The first-ever recording of a dying brain has revealed insight into what could happen in the final minutes of our lives.
Scientists filmed the most sophisticated human organ as it shut down by mistake, giving an amazing glimpse into death.
Electroencephalography (EEG) was being used by neuroscientists to identify and treat seizures in an 87-year-old patient.
The guy, who was being treated for epilepsy, was linked up to an electroencephalogram, which measures brain activity, when he collapsed and died.
The electroencephalogram, on the other hand, continued to monitor his brain activity, including the 15 minutes before his death.
Scientists observed a rise in a certain sort of brain wave in the 30 seconds preceding the patient’s final pulse.
These waves, known as gamma oscillations, are related with more complex cognitive tasks and are most active when dreaming, meditating, or focusing.
The waves are also associated with memory recall and information processing.
The recording implies that when we die, we have the same cerebral activity as when we dream, recollect memories, or meditate.
It also begs the issue of whether we could witness a flood of our fondest memories in those dying minutes, implying that our lives might “flash before our eyes” as a result of “memory retrieval.”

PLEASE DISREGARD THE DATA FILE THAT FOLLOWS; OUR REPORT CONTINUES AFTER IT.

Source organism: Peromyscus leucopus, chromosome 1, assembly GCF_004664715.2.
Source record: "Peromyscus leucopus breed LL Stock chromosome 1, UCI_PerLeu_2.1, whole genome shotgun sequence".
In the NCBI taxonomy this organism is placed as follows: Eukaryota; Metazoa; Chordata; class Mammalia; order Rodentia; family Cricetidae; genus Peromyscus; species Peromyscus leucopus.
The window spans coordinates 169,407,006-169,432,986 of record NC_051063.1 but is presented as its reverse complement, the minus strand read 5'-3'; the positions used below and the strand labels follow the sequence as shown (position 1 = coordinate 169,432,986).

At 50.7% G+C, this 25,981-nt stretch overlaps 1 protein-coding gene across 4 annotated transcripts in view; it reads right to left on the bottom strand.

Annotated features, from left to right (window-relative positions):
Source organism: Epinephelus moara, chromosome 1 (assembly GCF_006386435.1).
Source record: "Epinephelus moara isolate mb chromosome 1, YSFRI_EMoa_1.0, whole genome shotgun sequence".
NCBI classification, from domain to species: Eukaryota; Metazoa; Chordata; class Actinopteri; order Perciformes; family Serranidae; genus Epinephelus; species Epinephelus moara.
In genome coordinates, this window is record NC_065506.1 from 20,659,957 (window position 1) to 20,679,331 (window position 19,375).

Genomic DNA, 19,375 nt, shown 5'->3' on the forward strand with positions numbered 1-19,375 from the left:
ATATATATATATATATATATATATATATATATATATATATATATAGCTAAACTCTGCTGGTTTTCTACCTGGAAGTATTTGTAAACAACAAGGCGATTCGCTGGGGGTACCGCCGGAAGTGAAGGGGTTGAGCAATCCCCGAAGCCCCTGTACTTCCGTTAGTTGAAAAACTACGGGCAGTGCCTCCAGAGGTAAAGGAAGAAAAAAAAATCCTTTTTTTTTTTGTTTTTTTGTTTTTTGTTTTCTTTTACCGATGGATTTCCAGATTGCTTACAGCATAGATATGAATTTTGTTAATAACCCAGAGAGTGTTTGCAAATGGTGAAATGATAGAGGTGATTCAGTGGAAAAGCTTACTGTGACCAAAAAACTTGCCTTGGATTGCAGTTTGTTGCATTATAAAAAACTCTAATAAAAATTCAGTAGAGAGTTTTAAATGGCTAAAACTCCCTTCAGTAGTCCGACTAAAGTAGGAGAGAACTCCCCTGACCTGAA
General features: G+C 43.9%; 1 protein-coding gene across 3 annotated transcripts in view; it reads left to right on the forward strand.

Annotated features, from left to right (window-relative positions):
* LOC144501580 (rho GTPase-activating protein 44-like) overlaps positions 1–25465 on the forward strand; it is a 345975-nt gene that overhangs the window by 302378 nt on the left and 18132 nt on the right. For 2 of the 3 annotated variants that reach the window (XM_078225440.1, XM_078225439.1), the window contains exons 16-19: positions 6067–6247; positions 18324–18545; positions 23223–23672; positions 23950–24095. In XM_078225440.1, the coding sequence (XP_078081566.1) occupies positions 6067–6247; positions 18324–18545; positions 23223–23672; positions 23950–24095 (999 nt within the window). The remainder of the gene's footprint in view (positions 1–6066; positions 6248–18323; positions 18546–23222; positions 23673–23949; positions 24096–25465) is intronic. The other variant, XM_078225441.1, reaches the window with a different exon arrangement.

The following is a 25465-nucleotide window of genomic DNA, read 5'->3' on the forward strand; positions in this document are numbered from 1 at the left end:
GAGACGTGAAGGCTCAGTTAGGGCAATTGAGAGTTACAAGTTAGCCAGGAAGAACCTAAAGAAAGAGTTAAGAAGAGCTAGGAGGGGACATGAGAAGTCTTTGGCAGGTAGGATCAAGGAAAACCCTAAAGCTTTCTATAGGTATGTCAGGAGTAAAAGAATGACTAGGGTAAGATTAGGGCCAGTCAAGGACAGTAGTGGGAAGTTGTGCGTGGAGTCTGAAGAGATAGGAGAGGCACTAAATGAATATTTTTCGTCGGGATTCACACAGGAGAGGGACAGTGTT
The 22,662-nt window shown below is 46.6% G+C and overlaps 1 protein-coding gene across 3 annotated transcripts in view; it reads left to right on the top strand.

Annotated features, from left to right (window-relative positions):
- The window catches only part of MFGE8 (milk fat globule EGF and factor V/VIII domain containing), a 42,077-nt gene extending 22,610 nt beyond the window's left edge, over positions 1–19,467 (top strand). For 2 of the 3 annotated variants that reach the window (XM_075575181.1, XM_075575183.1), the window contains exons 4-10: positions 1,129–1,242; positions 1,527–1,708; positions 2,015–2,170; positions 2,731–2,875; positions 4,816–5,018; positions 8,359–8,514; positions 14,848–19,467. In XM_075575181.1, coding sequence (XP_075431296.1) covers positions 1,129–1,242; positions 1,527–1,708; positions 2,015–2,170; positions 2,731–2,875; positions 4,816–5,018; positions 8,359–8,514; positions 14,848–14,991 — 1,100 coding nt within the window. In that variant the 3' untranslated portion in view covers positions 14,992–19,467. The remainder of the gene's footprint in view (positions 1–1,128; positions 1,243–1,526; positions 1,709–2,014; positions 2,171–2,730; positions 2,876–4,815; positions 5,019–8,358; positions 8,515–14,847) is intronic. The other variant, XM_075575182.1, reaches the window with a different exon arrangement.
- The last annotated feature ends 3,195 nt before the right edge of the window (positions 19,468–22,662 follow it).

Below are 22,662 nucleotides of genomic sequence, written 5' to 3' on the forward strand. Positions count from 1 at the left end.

Alternatively, we may just enter a meditative-like dreamy condition.
The study’s findings, which were published in Frontiers in Aging Neuroscience, suggest that our brains may stay active and coordinated throughout and after death.
“We measured 900 seconds of brain activity around the time of death and set a specific focus to investigate what happened in the 30 seconds before and after the heart stopped beating,” Dr Ajmal Zemmar, a neurosurgeon at the University of Louisville and the study’s organizer, told Frontiers Science News.
“We saw changes in a specific band of neural oscillations, so-called gamma oscillations, but also in others like delta, theta, alpha, and beta oscillations, just before and after the heart stopped working.” The brain may be performing a final recall of crucial life events soon before we die by generating memory retrieval oscillations, similar to those recorded in near-death experiences.
While the ground breaking research is based on a single example involving a patient with epilepsy and edema, Dr. Zemmar said he intends to look into more cases in the future.
He went on to say that the findings give neuroscientists hope for a better understanding of the “life recall” phenomena that people who have had near-death experiences frequently claim.